Casino music massacre
Police SWAT teams enter the ground floor of the Mandalay Bay resort and casino, preparing to neutralise 64- year- old shooter Stephen Paddock
Paddock had prepared thoroughly, assembling a large personal arsenal and scouting several potential target areas in Las Vegas and other cities. A big- time gambler, he was known at numerous casinos as a high- roller who qualified for free food, rooms and entertainment – a practice known in casinos as ‘ comping’ and intended to keep gamblers with deep pockets coming back.
He was staying in a room on the 32nd floor of the Mandalay Bay hotel on 1 October 2017 when, without warning and seemingly without motive, he took aim from his room overlooking the Route 91 festival. He then fired over 1,100 rounds into the crowd with numerous different weapons: he had 24 guns, ranging from a revolver to semi- automatic AR- 15 rifles ( a weapon commonly used in mass shootings) that were later identified as his. Many thousands of people had arrived for the Route 91 music festival expecting sun, fun and country music.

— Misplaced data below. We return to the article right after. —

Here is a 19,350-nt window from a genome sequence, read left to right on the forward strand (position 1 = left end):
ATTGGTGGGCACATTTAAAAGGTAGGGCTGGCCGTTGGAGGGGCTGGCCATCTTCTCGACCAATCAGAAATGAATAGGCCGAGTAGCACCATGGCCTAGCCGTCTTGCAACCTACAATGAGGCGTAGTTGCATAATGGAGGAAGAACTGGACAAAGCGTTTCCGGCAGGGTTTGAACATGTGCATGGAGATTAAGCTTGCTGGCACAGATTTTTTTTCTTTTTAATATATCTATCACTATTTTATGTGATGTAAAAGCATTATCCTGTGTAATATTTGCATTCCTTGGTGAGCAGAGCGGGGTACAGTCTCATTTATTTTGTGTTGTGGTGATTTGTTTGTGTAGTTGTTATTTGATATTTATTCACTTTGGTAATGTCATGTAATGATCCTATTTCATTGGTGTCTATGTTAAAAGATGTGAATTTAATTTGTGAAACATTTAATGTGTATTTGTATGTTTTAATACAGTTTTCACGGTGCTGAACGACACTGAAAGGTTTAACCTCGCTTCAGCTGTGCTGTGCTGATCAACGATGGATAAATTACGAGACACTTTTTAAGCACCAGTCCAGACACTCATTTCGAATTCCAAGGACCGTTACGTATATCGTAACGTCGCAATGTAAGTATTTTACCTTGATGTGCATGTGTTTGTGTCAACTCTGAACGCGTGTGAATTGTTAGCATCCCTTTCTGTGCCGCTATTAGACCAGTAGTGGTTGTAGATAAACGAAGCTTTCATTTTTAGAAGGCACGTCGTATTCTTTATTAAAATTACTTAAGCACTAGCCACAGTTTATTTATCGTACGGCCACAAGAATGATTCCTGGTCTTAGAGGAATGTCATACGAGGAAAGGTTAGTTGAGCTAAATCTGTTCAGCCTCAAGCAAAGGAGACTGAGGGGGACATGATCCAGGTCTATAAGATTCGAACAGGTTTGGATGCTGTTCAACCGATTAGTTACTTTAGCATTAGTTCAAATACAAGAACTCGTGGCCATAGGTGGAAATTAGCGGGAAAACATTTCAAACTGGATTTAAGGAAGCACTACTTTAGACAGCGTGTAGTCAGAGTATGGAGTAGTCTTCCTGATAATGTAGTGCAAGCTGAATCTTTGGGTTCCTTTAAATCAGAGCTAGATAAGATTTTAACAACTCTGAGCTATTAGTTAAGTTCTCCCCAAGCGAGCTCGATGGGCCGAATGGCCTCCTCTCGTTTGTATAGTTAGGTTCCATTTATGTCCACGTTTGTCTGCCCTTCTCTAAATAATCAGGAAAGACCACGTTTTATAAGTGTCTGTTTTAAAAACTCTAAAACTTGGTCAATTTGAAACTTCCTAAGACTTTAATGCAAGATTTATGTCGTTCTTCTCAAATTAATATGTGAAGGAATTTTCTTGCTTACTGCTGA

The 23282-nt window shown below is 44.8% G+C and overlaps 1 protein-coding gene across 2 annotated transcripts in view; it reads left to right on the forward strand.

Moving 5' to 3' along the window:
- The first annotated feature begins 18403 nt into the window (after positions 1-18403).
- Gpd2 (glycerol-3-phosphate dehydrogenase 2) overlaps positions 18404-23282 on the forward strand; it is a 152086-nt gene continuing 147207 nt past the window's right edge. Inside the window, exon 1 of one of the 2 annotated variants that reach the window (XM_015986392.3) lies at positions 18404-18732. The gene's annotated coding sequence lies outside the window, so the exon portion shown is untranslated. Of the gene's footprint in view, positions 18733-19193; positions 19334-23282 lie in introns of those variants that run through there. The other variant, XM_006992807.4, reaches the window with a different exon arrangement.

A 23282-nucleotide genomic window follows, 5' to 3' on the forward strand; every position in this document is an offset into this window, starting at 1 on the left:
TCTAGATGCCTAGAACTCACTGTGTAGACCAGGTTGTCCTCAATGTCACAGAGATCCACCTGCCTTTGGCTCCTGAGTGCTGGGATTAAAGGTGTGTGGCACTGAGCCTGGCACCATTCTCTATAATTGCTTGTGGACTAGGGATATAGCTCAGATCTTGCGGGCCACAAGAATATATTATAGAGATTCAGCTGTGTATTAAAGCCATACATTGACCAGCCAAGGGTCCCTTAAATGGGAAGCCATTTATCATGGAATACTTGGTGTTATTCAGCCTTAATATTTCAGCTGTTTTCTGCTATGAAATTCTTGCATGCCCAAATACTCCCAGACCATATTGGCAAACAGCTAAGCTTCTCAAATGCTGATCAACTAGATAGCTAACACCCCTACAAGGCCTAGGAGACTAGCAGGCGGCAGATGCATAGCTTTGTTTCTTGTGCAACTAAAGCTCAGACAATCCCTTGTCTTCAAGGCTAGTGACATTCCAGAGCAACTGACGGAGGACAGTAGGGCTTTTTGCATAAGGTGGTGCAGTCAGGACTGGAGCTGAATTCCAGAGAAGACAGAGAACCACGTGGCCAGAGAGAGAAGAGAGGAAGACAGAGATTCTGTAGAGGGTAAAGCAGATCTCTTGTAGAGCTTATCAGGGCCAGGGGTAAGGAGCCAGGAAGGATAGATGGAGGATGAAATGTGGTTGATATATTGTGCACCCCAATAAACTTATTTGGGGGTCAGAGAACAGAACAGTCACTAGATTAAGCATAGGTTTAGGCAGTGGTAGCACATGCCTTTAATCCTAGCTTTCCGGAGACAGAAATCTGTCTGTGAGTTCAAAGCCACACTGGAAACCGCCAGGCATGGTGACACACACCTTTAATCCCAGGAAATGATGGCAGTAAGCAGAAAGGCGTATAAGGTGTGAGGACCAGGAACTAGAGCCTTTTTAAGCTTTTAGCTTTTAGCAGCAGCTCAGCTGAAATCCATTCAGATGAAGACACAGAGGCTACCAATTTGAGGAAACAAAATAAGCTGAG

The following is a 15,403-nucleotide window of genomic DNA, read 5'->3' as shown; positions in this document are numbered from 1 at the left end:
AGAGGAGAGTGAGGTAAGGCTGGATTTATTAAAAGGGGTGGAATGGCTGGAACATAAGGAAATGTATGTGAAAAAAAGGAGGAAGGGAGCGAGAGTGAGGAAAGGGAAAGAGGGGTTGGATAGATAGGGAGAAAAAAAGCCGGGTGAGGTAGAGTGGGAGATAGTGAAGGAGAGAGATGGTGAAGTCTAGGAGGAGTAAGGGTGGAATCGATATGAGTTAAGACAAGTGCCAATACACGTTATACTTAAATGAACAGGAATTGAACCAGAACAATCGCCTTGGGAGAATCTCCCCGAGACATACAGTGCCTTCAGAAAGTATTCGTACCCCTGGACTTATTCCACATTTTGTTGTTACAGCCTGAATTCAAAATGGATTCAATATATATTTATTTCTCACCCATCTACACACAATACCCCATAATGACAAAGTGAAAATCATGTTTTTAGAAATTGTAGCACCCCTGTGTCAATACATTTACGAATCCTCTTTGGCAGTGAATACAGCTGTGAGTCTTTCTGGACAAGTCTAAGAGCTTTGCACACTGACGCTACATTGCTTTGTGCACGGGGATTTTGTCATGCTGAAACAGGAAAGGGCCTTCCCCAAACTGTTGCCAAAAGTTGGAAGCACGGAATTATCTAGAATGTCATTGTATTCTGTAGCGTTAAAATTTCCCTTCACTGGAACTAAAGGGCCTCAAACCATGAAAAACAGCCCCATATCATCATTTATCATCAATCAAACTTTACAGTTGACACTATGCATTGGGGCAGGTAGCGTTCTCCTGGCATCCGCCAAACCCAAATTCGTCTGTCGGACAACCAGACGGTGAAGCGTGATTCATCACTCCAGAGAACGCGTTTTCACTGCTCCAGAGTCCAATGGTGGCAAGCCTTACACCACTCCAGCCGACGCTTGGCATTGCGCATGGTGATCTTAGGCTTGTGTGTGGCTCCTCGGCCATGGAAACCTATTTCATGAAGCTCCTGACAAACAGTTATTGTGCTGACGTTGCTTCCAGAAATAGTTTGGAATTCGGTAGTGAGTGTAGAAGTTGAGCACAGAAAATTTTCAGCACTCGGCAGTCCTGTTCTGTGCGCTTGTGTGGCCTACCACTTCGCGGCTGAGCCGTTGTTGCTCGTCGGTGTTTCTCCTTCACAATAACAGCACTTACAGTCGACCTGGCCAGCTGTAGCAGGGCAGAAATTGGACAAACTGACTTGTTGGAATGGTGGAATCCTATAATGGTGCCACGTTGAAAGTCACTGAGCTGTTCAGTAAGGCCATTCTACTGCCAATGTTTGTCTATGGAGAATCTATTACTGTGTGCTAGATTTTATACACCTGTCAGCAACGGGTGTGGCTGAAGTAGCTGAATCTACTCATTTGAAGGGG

With 59 deaths ( including shooter Stephen Paddock) and 851 non- fatal injuries – 422 by gunfire and the rest in the resulting panic, – the 2017 Las Vegas massacre became the USA’s largest massacre committed by a single individual.
His crime again ignited the USA’s gun control debate, especially around the availability of ‘ bump firing stocks’, which are attachments allowing semi- automatic rifles to work at almost fully automatic rates of fire. Possessing most fully automatic weapons is illegal under Federal law – owning a ‘ bump stock’ allows shooters to skirt those laws at will.